I seem to remember some former cop suggesting suicide at the outset and being excoriated for it. Somebody should contact that guy and find out what he really knew.

    Tom Evans

    1. So true, the press did the jumping to conclusions and glorified the storyline.

    2. Glad to see this column was in the paper today, along with other coverage of this topic.

    3. Not for the sake of correcting you, Tom, but just because it's funnier in the original, it's "If your mother says she loves you, check out out."

    4. I don't mind standing corrected. And you're right. The original is funnier.

      Lest people think my comment unfairly tarnished the gentlemen of the press, I do recognize that exposing feet of clay can be an arduous business, and sometimes hazardous to reputations. A funny example of the difficulty is in James Thurber's short story "The Greatest Man in the World."


    5. Yes, look what happened to Dan Rather when he exposed certain Bush matters.

      Or what almost happened to Woodward and Bernstein.

    6. Nice to see Thurber references. One of his finest, least recognized stories, a parody of Lindbergh.

  9. What I'd like to know, and what I don't think has been made public, is how much money are we talking about here. While I can't think it would be all that much money, there are tales of little league and band treasurers making out with a nice bundle. Then again, Rita Cromwell did alright for herself.

    Something just tells me that this guy was going nuts over nickel/dime stuff.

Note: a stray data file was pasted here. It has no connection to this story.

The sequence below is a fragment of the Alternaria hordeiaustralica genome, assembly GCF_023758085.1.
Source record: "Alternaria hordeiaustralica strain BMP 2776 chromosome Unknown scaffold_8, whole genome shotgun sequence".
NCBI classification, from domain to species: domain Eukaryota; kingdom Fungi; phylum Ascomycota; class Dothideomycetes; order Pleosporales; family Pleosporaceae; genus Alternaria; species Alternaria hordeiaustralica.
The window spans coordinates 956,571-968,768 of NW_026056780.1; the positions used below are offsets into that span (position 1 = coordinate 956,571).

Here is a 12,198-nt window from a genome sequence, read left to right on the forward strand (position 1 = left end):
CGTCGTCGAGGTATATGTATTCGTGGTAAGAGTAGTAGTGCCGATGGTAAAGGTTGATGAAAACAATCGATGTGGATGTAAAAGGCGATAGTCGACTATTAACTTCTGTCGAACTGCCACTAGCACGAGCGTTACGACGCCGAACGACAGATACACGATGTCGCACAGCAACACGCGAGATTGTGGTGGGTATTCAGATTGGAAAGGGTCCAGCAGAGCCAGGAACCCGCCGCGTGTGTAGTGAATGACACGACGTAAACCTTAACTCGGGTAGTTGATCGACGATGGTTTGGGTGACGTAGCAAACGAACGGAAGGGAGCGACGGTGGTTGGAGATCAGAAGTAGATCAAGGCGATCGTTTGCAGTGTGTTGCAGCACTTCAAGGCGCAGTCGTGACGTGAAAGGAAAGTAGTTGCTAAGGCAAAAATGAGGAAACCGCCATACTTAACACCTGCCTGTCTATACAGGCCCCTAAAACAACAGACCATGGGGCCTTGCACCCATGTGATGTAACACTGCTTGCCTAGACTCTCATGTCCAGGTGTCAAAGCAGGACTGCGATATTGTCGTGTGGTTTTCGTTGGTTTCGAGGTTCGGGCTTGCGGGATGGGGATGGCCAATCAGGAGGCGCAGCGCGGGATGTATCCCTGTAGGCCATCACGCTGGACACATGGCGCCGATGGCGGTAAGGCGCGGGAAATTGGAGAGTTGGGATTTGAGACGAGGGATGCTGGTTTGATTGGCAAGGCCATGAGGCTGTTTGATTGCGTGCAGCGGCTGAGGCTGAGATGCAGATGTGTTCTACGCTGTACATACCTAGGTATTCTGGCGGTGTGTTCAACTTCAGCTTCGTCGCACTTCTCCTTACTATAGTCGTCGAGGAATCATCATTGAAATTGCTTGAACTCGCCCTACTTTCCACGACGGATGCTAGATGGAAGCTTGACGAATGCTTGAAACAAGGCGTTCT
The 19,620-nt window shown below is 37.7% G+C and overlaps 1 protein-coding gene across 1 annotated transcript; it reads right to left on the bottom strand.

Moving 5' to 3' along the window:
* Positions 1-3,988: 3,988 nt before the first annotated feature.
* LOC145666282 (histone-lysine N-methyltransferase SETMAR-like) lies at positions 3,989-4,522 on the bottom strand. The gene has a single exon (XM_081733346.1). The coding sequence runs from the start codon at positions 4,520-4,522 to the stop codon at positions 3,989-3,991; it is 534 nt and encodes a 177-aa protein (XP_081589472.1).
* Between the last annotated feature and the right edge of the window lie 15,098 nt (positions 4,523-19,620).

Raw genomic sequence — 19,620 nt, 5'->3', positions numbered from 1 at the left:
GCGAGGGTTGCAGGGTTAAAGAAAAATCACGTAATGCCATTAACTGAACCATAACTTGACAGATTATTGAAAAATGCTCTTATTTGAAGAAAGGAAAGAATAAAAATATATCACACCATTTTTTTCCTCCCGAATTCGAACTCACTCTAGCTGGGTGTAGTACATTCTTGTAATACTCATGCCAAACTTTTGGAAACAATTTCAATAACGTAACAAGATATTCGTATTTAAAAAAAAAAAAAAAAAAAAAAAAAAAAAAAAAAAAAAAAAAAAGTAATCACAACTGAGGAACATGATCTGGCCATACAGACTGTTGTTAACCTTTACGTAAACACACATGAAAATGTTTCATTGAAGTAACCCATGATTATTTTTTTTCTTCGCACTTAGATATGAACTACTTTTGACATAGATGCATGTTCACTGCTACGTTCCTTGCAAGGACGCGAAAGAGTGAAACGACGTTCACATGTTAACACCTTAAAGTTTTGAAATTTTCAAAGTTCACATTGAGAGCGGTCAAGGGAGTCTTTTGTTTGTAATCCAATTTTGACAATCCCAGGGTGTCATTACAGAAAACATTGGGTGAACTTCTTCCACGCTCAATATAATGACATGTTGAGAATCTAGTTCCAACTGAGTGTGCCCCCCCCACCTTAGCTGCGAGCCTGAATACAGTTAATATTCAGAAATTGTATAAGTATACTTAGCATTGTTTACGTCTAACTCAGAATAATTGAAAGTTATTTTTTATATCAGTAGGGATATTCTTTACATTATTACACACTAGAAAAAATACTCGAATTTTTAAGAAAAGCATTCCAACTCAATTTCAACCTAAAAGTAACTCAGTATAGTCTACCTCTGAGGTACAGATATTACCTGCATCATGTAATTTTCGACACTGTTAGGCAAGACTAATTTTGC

1. I think there was $50,000 in the fund, not that he took it all. You are right. I kept hearing Marge Gundersson's words. "All for a little bit of money. There's more to life than a little bit of money, don't ya know?"

    2. I think there was $50,000 in the fund, not that he took it all. You are right. I kept hearing Marge Gundersson's words. "All for a little bit of money. There's more to life than a little bit of money, don't ya know?"

    3. Yes, and I suppose the guy thought he could save his reputation (and the complicity of his wife and son) by killing himself, whereas it made the whole situation ten times worse for everybody. That's a lesson too, I guess.


    4. Where's Jakash?

    5. I believe it was first stated the amount he embezzled was in the "five-figures" over the course of seven years, later reported to be to the tune of $50,000...relative chump-change to be sure, but if discovered, what did he stand to lose? His job, reputation, pension, prospects, perhaps even his freedom for a period of time...this was such a great column, hoping it is revisited soon so that you can continue to put into succinct words the thoughts that have been swirling in my head concerning this outrageous and ultimately sordid dream article? Something that goes after these nincompoops who now cry "Inside job!! Conspiracy!! Cover-up!!" Most likely the same crowd that lionized the Thin Blue Line in its entirety only weeks before, now they are all dirty cops who silenced the one good cop...

  10. Regarding that poor corrupt slob Pagano making eye contact with the engineer as the train was about to crush him: Engineers say that's very common with suicides by train. It's like they want that last instant of human contact.

  11. Insightful column given the topic and I'm sure more details to come involving those who covered for him. Shouldn't here be a code of conduct for police officers in a any town small or large that we the public/taxpayer should be aware of given we ultimately pay the salaries? This guy would have been fired for his transgressions in the private sector and just kept sailing along here with no consequences to his behavior, let alone as an officer. Also, where was the press uncovering the true reality of this situation?

  12. And what private sector would that be? Not the one I'm familiar with. In a tight labor market employers tend to overlook transgressions by valued employees.